We’ve been mesmerized and gratified and starry-eyed.
We’ve been sermonized and sorely tried and over-simplified.
But it’s only in this still-young year that Tabby’s Place has been properly Simonized.
Simon can’t do everything for you. He can’t wax your car, or iron your underpants, or explain 5G.
But there’s precious little that Simon wouldn’t do for you. He would give you the last sip of his Dr. Pepper. He would haul back all your Kohl’s returns. He would let you play “Dance Monkey” on a continuous loop all afternoon.
He would trust you.
He would feel all the feelings, and he’d do it anyway.
It’s not that Simon is scared of love. It’s still further from the truth that he’s unfamiliar with it. Simon, all serious eyes and sun-spangled redness, is ripe with both age and belovedness. He has been cherished well, and long, and faithfully.
And so he is full of feelings.
He feels flustered with a sprinkle of overwhelm. The Tabby’s Place Lounge is his weird new world, busy with loud cats and eager people and so many bags of Veggie Straws.* He’s in a crate, currently, which eases the overwhelm, but still there are feelings. It’s a lot to take in for eyes that had long gazed on pastel routine.
Simon feels fine, especially in his physical person. Like his feline roommates and Nick Jonas and the Quaker Oats guy, Simon has diabetes. But like all those cool comrades, his sugar situation is well managed (no continuous glucose monitor or righteous ‘stache required in this case). We can’t take the sting out of Simon’s memories, and we can’t explain the Iowa caucuses to him, but we can fine-tune his diet and insulin to make him thrive. It feels good to feel good.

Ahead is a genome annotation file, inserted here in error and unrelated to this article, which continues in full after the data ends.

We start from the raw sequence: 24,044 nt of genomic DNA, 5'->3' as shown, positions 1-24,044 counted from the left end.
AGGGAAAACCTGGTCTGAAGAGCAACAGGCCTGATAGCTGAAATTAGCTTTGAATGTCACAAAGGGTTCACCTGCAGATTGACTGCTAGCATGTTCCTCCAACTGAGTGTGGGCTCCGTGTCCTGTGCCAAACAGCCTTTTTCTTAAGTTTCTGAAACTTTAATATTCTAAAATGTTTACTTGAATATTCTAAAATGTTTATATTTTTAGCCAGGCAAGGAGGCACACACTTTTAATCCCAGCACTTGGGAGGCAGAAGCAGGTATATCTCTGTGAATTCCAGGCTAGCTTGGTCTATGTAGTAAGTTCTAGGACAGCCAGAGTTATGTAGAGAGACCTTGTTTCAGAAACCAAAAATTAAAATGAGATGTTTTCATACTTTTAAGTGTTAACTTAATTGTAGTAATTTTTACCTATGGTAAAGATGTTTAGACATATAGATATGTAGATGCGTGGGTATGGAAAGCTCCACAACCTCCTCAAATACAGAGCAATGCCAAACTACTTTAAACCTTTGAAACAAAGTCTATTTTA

The old red man feels full. This has nothing to do with diabetic-safe wet food or Veggie Straws, and everything to do with his history. Even before arriving at Piazza di Tabby, Simon had lived several lifetimes worth of love. A good, good man cherished him; a strong, forever friendship was born; a long lullaby of a life was shared, diabetes and old age and all. Love so strong is bedrock that no big, bad wolves can shake.
Not even in a hurricane of loss.
Not even with the wailing winds of “goodbye.”
Simon’s serious eyes have seen sorrow and strangeness. They will see (far, far) more strangeness at Tabby’s Place. But, strange though we are, we’re set on continuing what Simon’s Dad started. We will love this good red man with all our mirth and might; we will sweeten his hours with soothing new routines; he will learn to rest easy in the rhythms of this life.
And yet we will be the lucky ones.
We will be thoroughly, irrevocably Simonized.
May we feel it all.
*We love our friggin’ Veggie Straws around here.